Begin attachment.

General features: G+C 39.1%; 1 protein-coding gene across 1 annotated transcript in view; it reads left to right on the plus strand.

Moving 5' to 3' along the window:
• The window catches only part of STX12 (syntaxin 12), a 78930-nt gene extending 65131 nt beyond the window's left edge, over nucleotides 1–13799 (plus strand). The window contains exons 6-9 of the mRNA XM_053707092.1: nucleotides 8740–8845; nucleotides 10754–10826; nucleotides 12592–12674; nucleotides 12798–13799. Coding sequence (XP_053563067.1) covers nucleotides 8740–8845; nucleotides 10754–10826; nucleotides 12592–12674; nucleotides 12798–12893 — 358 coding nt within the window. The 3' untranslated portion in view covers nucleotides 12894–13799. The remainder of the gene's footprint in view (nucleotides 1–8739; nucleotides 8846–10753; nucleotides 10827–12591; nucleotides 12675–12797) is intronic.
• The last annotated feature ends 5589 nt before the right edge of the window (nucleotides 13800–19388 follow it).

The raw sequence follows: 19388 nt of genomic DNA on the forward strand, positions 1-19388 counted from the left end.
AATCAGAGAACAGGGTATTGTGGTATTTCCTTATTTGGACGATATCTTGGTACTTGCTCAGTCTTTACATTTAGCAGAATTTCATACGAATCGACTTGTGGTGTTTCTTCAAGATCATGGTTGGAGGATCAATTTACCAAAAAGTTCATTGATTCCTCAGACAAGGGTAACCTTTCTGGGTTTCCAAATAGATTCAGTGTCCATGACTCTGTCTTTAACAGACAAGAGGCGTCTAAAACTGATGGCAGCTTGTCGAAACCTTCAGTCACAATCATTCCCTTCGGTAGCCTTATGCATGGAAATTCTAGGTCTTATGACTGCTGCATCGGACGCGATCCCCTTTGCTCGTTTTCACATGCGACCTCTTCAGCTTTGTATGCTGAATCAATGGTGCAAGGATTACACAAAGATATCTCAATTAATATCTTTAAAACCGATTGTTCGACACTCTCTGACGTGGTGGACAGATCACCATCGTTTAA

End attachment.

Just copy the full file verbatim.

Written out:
General features: G+C 39.1%; 1 protein-coding gene across 1 annotated transcript in view; it reads left to right on the plus strand.

Moving 5' to 3' along the window:
• The window catches only part of STX12 (syntaxin 12), a 78930-nt gene extending 65131 nt beyond the window's left edge, over nucleotides 1–13799 (plus strand). The window contains exons 6-9 of the mRNA XM_053707092.1: nucleotides 8740–8845; nucleotides 10754–10826; nucleotides 12592–12674; nucleotides 12798–13799. Coding sequence (XP_053563067.1) covers nucleotides 8740–8845; nucleotides 10754–10826; nucleotides 12592–12674; nucleotides 12798–12893 — 358 coding nt within the window. The 3' untranslated portion in view covers nucleotides 12894–13799. The remainder of the gene's footprint in view (nucleotides 1–8739; nucleotides 8846–10753; nucleotides 10827–12591; nucleotides 12675–12797) is intronic.
• The last annotated feature ends 5589 nt before the right edge of the window (nucleotides 13800–19388 follow it).

The raw sequence follows: 19388 nt of genomic DNA on the forward strand, positions 1-19388 counted from the left end.
AATCAGAGAACAGGGTATTGTGGTATTTCCTTATTTGGACGATATCTTGGTACTTGCTCAGTCTTTACATTTAGCAGAATTTCATACGAATCGACTTGTGGTGTTTCTTCAAGATCATGGTTGGAGGATCAATTTACCAAAAAGTTCATTGATTCCTCAGACAAGGGTAACCTTTCTGGGTTTCCAAATAGATTCAGTGTCCATGACTCTGTCTTTAACAGACAAGAGGCGTCTAAAACTGATGGCAGCTTGTCGAAACCTTCAGTCACAATCATTCCCTTCGGTAGCCTTATGCATGGAAATTCTAGGTCTTATGACTGCTGCATCGGACGCGATCCCCTTTGCTCGTTTTCACATGCGACCTCTTCAGCTTTGTATGCTGAATCAATGGTGCAAGGATTACACAAAGATATCTCAATTAATATCTTTAAAACCGATTGTTCGACACTCTCTGACGTGGTGGACAGATCACCATCGTTTAA